The U.S. Army has established the Asymmetric Warfare Group (AWG) in order to come up with battlefield tricks an enemy might develop, but do it before an enemy does, and develop ways to deal with these potential new enemy tactics. This is a continuation of the various taskforces and CSI: Iraq type operations that have developed over the last two years. The AWG is actually absorbing the existing IED (Improvised Explosive Devices, otherwise known as roadside bombs) Task Force (ITF), which was formed last year just to come up with better ways to deal with the attacks that were causing about a third of casualties in Iraq. The ITF was, in turn, a more formal effort to do what many of the combat divisions and other commands in Iraqi were doing independently. Some of these organizations were already distributing regular updates on new types of bombs and ambush tactics, as well as setting up special training programs to prepare new troops.
The AWG currently has about 200 people assigned to it (civilian experts as well as military folks), and expects to add up to another hundred people in the next year or two. The main purpose of AWG is to speed up the collection of what the enemy is doing, figure out exactly what techniques, and weapons the enemy is using, come up with ideas to best deal with the enemy actions (or get solutions our troops have already come up with), and get the information out to American troops (army and marine, and navy and air force if needed) as quickly as possible. It was noted that the ITF had administrative and bureaucracy problems in doing all this just with IEDs. AWG is supposed to avoid these problems. That wont be easy.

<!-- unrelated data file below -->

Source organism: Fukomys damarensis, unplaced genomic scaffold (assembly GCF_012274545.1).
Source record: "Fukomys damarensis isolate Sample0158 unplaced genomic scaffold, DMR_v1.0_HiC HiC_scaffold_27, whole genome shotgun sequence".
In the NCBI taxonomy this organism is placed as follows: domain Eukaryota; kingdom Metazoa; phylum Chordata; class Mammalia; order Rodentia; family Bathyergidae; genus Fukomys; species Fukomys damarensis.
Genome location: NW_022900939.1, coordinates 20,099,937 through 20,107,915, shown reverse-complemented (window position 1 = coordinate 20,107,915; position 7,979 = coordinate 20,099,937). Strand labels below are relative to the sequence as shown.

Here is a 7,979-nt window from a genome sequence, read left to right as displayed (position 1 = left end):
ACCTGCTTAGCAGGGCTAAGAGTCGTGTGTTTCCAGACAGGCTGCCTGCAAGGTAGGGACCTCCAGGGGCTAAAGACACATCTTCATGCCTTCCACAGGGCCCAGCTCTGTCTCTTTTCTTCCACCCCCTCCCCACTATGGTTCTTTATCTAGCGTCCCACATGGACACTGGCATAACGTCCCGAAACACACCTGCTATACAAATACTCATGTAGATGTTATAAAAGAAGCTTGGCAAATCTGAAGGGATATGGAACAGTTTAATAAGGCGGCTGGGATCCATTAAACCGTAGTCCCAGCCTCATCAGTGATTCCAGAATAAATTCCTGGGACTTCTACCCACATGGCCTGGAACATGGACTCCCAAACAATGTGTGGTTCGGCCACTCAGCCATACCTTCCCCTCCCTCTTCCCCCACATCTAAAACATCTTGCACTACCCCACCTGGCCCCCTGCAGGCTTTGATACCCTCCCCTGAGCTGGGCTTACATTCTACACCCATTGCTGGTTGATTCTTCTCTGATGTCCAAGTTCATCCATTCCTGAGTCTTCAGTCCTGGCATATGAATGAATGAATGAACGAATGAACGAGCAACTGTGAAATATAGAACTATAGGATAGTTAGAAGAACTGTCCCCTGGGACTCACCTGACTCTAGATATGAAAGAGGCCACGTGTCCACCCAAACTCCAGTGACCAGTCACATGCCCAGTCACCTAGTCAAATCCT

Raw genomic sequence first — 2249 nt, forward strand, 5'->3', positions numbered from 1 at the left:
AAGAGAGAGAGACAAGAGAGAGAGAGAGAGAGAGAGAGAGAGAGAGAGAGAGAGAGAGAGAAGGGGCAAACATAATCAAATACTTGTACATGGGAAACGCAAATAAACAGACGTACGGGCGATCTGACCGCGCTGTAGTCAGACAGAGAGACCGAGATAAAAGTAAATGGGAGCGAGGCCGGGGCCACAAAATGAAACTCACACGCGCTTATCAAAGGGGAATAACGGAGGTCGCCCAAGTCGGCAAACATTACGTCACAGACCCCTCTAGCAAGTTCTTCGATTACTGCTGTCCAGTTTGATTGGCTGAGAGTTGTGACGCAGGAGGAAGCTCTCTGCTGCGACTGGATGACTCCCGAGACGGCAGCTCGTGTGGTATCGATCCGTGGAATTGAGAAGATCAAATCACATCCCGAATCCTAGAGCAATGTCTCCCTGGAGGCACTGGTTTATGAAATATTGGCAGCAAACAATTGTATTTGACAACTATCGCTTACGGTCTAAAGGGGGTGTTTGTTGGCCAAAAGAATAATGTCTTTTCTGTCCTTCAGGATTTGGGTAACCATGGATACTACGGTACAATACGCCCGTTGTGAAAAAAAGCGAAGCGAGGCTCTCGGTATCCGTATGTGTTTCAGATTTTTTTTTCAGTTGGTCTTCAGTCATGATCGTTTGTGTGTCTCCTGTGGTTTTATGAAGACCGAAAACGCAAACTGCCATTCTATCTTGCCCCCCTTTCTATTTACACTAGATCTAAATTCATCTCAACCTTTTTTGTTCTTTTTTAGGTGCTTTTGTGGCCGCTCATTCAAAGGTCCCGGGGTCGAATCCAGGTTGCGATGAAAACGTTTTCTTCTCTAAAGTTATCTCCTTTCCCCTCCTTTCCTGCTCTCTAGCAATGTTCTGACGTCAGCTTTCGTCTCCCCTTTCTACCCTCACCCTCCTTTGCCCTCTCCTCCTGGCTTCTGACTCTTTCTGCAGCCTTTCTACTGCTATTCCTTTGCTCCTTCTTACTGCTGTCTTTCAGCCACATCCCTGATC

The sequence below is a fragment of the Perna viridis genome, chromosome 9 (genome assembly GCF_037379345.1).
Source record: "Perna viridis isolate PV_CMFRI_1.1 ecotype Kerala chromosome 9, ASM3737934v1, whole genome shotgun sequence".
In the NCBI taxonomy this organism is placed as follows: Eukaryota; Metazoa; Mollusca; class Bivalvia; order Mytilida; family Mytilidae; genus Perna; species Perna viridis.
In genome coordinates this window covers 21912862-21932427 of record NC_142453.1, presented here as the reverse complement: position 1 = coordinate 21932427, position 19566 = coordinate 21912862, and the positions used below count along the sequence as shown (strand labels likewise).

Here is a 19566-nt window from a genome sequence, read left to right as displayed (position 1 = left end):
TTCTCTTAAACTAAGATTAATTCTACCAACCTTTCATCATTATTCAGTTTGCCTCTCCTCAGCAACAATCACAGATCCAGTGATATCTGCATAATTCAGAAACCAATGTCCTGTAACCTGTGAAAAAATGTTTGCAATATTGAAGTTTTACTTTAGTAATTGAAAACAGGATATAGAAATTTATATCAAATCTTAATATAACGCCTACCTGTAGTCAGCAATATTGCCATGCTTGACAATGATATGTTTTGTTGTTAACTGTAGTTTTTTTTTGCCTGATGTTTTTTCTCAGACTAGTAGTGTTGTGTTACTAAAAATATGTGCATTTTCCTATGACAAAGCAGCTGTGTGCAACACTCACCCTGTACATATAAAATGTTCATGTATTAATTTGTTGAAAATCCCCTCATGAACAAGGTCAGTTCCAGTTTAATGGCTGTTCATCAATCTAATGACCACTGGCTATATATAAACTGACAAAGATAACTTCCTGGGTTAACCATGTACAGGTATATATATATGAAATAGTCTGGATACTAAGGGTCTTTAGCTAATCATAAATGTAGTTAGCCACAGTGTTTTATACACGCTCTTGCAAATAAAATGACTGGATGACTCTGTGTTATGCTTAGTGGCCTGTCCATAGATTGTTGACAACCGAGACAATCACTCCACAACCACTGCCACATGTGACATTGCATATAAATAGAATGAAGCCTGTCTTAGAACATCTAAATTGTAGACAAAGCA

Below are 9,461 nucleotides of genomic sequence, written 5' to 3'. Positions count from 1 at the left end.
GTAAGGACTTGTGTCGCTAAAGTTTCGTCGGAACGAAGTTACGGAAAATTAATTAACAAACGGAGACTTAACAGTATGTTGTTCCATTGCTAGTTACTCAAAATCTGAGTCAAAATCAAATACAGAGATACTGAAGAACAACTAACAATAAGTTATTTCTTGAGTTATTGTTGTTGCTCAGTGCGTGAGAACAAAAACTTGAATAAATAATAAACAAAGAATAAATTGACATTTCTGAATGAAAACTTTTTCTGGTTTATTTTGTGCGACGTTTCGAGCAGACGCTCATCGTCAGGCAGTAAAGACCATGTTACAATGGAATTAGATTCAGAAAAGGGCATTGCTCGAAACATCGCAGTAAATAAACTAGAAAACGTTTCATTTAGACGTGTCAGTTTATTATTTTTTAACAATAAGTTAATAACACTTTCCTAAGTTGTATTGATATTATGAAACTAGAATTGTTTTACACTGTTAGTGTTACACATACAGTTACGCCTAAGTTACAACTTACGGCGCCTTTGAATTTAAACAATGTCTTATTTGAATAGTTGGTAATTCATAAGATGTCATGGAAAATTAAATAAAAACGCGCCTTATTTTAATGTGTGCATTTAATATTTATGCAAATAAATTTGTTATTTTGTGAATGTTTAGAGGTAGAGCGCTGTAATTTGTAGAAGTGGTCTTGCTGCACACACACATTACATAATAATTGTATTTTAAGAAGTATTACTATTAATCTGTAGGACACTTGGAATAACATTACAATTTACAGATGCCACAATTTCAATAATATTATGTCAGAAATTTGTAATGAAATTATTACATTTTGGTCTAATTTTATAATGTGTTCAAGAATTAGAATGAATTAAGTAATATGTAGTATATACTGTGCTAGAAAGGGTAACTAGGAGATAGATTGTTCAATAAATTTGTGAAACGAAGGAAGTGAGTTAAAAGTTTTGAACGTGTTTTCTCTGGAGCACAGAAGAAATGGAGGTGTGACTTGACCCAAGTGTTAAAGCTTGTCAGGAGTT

Since World War II (and probably before), the military did what AWG proposes to do. During World War II, Korea, Vietnam and parts of the Cold War, operations like AWG existed. During wartime, they tend to work pretty well, if only because theres a life or death incentive. Peacetime versions of the AWG have been less successful, and often fade away from misuse, or lack of use. Without the life or death wartime atmosphere, its apparently hard to keep an AWG operations going.
Many of those involved with AWG are aware of the track record of these efforts, and are going to try and beat the odds. For the duration of the war on terror (which might be to the end of the decade, and longer), keeping AWG viable and useful wont be too hard. After that, well, its tough to seriously consider what enemy troops might do to you when theres not a war going on.